Tuesday, August 30, 2022

Crisp (apples)** and orders

The concept of a 'Crisp order' takes its name from the decision of Crisp v Burns Philp Trustee Company Limited [NSWSC, 18 December 1979, unreported].

In that case, a widow who was granted a mere right of residence in a home under her husband’s will challenged the provision as inadequate.

The court decided to allow the former matrimonial home to be treated as if it were an ‘accommodation fund'. This meant that the widow could use the entire value of the home to help meet her accommodation needs for the balance of her life.

In other words, on request, the executor of the estate was required to use the capital value to purchase alternative accommodation for the widow, such as a smaller house, entry into a retirement village or a nursing home.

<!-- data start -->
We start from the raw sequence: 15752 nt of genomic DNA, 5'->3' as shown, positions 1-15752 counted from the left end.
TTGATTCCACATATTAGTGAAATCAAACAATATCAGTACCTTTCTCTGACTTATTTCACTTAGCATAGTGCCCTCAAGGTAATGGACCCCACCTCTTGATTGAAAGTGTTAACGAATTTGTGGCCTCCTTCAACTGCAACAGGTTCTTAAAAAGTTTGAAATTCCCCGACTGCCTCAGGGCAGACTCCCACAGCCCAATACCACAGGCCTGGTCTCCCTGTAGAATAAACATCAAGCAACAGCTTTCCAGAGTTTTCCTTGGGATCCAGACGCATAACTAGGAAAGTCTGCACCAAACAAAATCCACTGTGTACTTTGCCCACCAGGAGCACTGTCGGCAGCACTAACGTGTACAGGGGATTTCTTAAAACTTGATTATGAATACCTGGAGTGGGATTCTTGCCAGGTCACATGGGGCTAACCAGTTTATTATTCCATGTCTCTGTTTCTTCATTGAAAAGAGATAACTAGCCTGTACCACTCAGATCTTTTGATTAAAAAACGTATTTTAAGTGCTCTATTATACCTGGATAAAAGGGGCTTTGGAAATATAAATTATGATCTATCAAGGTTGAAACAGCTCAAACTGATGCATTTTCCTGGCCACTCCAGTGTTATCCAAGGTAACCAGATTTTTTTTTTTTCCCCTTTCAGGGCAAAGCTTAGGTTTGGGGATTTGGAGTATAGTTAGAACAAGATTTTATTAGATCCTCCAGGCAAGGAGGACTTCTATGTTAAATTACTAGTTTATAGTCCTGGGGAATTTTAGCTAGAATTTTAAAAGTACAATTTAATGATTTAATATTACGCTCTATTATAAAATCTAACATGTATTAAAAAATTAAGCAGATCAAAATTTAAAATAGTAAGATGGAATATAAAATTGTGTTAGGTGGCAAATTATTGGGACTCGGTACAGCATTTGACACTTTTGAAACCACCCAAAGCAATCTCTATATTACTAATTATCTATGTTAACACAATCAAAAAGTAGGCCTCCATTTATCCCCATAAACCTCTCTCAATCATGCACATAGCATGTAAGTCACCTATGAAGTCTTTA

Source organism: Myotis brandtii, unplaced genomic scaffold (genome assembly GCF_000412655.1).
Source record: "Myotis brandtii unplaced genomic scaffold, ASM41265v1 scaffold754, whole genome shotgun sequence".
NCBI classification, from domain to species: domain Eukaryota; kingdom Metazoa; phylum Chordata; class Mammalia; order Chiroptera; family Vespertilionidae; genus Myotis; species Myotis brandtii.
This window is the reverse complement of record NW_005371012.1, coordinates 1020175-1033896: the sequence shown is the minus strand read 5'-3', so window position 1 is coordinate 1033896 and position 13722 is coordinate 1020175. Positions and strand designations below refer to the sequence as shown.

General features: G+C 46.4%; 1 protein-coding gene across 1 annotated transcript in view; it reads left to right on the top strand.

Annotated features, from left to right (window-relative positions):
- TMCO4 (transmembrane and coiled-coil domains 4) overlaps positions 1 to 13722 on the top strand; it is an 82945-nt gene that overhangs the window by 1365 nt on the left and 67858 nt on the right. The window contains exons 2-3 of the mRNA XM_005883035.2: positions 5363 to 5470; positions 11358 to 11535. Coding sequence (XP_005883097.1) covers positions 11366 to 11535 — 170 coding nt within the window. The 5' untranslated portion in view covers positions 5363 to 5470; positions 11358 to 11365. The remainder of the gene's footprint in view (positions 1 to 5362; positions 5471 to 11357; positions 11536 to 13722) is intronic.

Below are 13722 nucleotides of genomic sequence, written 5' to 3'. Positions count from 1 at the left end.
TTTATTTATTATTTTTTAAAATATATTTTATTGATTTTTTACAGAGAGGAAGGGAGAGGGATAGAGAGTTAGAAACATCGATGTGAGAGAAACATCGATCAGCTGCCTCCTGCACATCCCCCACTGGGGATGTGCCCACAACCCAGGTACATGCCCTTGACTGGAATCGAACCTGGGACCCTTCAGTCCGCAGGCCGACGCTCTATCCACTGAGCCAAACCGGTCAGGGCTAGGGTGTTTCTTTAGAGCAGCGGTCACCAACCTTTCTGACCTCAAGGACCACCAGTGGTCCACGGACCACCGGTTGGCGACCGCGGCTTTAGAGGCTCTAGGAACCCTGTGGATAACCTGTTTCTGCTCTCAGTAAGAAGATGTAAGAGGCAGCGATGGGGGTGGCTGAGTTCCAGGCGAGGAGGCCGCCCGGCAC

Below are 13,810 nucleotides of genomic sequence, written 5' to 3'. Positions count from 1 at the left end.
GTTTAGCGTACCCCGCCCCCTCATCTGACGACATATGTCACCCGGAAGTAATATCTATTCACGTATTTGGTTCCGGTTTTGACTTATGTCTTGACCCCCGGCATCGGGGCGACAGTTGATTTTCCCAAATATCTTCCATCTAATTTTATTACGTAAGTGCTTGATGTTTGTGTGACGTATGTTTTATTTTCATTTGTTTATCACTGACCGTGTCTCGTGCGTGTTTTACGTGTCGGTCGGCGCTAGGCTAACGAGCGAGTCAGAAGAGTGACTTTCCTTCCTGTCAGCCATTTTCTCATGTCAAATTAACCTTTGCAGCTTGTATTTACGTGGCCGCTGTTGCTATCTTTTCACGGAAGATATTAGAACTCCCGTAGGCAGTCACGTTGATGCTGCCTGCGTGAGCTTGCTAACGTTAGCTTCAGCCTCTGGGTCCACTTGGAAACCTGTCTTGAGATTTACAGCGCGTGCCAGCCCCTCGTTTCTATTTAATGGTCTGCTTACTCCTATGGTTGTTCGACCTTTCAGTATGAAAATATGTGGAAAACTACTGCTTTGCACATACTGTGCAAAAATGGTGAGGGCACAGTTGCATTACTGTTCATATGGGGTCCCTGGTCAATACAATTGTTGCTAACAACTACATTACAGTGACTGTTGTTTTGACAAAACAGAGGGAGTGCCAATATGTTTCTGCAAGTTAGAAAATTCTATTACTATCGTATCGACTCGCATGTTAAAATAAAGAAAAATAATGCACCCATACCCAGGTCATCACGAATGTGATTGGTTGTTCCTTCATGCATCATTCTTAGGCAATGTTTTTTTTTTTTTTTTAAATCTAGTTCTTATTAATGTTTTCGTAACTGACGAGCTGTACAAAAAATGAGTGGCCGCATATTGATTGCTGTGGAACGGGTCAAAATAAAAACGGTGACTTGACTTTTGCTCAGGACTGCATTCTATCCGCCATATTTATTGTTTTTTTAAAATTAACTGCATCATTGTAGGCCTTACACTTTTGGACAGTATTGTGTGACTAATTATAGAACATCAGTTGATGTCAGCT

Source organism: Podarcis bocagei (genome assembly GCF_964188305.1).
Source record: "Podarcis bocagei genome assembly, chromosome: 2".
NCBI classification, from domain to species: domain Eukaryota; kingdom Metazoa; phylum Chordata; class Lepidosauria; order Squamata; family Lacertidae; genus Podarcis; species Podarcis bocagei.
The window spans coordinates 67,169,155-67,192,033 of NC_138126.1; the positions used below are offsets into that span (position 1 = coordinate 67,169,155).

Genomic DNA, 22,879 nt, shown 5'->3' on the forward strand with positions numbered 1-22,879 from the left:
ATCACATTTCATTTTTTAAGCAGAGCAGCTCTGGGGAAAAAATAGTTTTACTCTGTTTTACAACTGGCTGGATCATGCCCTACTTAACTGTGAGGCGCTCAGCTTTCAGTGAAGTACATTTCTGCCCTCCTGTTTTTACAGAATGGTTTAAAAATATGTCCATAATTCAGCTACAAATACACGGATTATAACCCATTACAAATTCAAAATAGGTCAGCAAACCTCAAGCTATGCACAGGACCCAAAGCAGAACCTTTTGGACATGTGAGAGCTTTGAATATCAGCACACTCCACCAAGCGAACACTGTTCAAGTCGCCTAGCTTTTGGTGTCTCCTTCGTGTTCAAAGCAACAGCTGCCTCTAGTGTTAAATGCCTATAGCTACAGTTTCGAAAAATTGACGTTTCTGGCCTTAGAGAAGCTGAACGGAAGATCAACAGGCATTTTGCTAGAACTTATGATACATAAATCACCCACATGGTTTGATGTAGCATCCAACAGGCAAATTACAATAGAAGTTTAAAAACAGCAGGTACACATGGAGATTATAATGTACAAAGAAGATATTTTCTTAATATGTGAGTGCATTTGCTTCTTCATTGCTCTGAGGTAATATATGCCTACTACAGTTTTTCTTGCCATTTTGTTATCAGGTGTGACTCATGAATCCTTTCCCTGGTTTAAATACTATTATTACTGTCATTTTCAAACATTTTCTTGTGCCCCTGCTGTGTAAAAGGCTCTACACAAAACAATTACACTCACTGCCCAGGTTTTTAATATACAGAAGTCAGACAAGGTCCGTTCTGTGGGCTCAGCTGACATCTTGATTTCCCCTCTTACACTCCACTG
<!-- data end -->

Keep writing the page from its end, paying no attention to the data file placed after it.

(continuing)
Ultimately, Crisp orders are intended to provide a form of flexible life interest to a surviving spouse to ensure that they have access to appropriate accommodation until their death.

Any capital remaining following the death of the surviving spouse will then generally pass as originally anticipated under the will of the person whose estate was originally challenged.

The post next week will list out some of the key factors normally taken into account by a court before granting a Crisp order.

As usual, please contact me if you would like access to any of the content mentioned in this post.

** For the trainspotters, the title of today's post is riffed from the classic song ‘My favourite things'.

Check out the Julie Andrews version here: